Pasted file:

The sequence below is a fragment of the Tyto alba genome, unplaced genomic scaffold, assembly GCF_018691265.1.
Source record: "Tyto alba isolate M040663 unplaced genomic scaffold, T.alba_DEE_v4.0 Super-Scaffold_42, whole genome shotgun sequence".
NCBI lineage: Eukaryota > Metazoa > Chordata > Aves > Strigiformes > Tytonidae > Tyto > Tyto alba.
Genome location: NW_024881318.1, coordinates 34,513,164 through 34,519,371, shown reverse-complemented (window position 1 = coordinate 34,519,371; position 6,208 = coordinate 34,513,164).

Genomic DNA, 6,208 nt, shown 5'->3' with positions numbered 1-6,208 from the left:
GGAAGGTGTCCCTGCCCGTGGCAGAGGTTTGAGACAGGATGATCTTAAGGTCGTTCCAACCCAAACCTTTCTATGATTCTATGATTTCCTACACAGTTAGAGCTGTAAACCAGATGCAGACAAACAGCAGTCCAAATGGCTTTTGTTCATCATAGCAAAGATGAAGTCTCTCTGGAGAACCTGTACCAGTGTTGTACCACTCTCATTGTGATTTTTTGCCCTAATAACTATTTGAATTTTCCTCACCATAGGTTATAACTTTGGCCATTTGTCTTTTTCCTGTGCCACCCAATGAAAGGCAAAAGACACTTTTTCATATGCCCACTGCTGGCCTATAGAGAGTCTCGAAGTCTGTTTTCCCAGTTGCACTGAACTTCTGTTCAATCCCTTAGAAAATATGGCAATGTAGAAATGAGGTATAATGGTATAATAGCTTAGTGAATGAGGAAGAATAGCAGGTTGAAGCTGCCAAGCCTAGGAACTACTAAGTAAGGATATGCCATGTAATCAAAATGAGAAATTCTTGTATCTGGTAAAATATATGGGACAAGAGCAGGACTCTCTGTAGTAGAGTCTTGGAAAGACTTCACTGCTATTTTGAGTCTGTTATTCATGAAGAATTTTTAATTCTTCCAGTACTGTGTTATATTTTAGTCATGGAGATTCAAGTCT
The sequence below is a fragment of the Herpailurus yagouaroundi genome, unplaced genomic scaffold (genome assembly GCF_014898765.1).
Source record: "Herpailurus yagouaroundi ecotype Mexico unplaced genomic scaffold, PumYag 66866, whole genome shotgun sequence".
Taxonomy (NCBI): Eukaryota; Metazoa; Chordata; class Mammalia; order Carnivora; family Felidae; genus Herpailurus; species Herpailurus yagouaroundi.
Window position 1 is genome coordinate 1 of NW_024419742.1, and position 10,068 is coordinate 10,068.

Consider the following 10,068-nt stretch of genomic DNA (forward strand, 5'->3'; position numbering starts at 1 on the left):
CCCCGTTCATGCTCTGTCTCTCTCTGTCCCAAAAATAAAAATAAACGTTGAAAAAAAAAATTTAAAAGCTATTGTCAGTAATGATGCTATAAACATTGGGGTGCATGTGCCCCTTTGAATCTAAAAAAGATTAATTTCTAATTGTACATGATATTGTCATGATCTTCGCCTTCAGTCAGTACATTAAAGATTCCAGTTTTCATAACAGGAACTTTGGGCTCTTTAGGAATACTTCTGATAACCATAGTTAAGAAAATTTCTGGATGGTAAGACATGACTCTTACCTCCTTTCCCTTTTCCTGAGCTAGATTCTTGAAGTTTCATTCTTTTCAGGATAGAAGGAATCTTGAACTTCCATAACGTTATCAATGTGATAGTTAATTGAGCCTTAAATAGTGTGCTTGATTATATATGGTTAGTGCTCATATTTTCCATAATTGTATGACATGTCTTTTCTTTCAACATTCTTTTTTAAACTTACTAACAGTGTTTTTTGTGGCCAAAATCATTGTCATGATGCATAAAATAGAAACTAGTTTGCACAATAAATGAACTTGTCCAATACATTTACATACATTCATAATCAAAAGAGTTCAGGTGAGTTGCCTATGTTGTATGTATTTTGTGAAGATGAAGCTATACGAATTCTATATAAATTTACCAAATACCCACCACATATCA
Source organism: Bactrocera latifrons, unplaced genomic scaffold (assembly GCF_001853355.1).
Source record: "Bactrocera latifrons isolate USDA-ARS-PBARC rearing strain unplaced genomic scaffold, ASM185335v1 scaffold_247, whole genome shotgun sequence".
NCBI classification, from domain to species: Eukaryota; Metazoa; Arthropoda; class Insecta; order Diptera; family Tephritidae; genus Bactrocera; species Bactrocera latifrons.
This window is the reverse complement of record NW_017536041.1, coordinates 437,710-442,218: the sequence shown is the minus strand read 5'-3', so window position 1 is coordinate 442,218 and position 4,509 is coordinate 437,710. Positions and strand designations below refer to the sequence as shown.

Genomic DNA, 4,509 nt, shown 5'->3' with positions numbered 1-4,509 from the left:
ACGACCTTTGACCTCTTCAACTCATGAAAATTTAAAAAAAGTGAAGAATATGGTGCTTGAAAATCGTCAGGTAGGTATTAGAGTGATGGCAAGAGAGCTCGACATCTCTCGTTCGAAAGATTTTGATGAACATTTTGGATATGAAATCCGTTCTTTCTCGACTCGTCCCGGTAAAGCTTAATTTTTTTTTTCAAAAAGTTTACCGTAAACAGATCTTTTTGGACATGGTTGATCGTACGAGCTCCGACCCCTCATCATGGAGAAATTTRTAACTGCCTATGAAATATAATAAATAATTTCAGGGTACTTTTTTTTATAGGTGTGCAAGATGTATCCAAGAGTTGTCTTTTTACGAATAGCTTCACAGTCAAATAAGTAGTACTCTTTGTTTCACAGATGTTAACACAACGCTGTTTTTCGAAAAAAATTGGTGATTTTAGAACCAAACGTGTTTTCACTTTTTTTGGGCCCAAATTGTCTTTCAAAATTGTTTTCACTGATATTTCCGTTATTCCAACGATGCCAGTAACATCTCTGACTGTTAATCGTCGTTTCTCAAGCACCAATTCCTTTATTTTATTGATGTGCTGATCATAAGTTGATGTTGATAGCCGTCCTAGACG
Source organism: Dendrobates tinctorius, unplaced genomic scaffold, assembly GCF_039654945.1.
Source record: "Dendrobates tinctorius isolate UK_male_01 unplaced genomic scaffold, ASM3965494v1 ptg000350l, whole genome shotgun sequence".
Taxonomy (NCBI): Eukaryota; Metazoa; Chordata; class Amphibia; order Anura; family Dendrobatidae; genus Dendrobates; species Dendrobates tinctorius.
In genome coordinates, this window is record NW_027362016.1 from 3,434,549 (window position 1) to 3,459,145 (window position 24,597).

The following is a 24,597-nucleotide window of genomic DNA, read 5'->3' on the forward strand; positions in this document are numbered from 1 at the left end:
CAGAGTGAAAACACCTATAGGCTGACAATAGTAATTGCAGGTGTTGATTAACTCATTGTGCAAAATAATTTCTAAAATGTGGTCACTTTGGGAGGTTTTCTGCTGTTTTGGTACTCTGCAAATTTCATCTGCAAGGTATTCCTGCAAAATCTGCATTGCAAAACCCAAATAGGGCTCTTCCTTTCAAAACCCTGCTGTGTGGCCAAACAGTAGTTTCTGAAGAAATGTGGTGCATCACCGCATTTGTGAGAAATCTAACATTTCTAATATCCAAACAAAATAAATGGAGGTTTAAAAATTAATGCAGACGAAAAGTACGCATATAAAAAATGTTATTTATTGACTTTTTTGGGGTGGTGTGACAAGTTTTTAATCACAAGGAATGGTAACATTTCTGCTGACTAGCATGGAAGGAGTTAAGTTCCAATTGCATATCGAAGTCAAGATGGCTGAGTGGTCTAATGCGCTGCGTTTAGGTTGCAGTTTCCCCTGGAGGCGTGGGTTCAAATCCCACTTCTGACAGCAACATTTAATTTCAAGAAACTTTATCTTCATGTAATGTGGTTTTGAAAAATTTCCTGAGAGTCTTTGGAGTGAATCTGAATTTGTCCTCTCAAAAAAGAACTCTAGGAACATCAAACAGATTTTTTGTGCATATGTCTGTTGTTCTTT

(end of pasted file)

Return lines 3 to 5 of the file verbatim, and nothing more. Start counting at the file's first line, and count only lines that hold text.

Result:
NCBI lineage: Eukaryota > Metazoa > Chordata > Aves > Strigiformes > Tytonidae > Tyto > Tyto alba.
Genome location: NW_024881318.1, coordinates 34,513,164 through 34,519,371, shown reverse-complemented (window position 1 = coordinate 34,519,371; position 6,208 = coordinate 34,513,164).

Genomic DNA, 6,208 nt, shown 5'->3' with positions numbered 1-6,208 from the left: